DevOps oriented teams fight fires less frequently

A key tenet of the DevOps methodology is to embrace the possibility of failures, and be prepared for it. With alerts, continuous testing, monitoring and feedback loops that expose vulnerabilities and key metrics, teams are enabled to act quickly and proactively. Programmable infrastructure and automated deployments provide a quick recovery while minimizing user impact.

DevOps oriented teams spend less time on administrative support

This could be a result of better communication, higher level of automation and the availability of self-service tools and scripts for most support tasks. If there’s a high level of provisioning and automation, there’s no reason why admin support shouldn’t dwindle down to a very small time drain. It could also mean that members of DevOps oriented teams help themselves more often than expecting to be supported by the system administrator.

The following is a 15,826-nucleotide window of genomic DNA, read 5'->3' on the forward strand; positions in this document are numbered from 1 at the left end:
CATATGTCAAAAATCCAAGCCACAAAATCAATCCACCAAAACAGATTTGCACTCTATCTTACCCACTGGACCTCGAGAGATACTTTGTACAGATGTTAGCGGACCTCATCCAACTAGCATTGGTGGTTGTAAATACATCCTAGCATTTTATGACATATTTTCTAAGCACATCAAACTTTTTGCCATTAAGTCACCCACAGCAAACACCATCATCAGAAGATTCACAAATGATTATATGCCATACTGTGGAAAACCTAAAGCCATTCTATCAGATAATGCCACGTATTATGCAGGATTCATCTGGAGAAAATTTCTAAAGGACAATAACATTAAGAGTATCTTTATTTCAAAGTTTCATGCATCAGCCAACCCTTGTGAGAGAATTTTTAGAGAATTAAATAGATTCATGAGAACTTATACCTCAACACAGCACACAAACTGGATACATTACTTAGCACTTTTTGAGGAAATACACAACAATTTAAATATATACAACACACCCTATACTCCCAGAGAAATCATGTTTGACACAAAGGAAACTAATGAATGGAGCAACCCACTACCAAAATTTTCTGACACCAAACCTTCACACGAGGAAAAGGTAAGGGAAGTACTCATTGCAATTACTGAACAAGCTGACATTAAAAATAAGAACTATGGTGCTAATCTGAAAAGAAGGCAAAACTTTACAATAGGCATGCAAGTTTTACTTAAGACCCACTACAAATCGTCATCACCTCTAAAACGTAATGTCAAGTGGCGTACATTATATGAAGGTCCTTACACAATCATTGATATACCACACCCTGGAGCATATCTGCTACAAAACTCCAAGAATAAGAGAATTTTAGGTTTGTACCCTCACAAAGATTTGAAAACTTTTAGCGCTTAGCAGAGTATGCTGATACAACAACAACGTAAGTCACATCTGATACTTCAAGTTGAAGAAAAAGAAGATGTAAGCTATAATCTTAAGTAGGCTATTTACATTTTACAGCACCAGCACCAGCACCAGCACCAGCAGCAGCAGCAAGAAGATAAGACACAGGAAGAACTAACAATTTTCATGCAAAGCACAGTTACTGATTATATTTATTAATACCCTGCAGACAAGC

DevOps oriented teams work fewer days after-hours

We asked our survey takers how many days per week they work outside of normal business hours. Here’s what we learned:

Days worked after hours Traditional IT DevOps Oriented
Average 2.3 1.5
Standard Deviation 1.7 1.7

According to these results, DevOps team members lead a more balanced life, spend more time on automation and infrastructure improvement, spend less time fighting fires, and work less hours (especially outside of normal business hours).

DevOps-related initiatives came up on top in 2012 and 2013, according to our survey. There’s a strong need for agility to respond to ever-changing and expanding market needs. Software teams are under pressure to help meet them and the chart above validates its benefits.

Rosy Stats, but hard to adopt

How we got here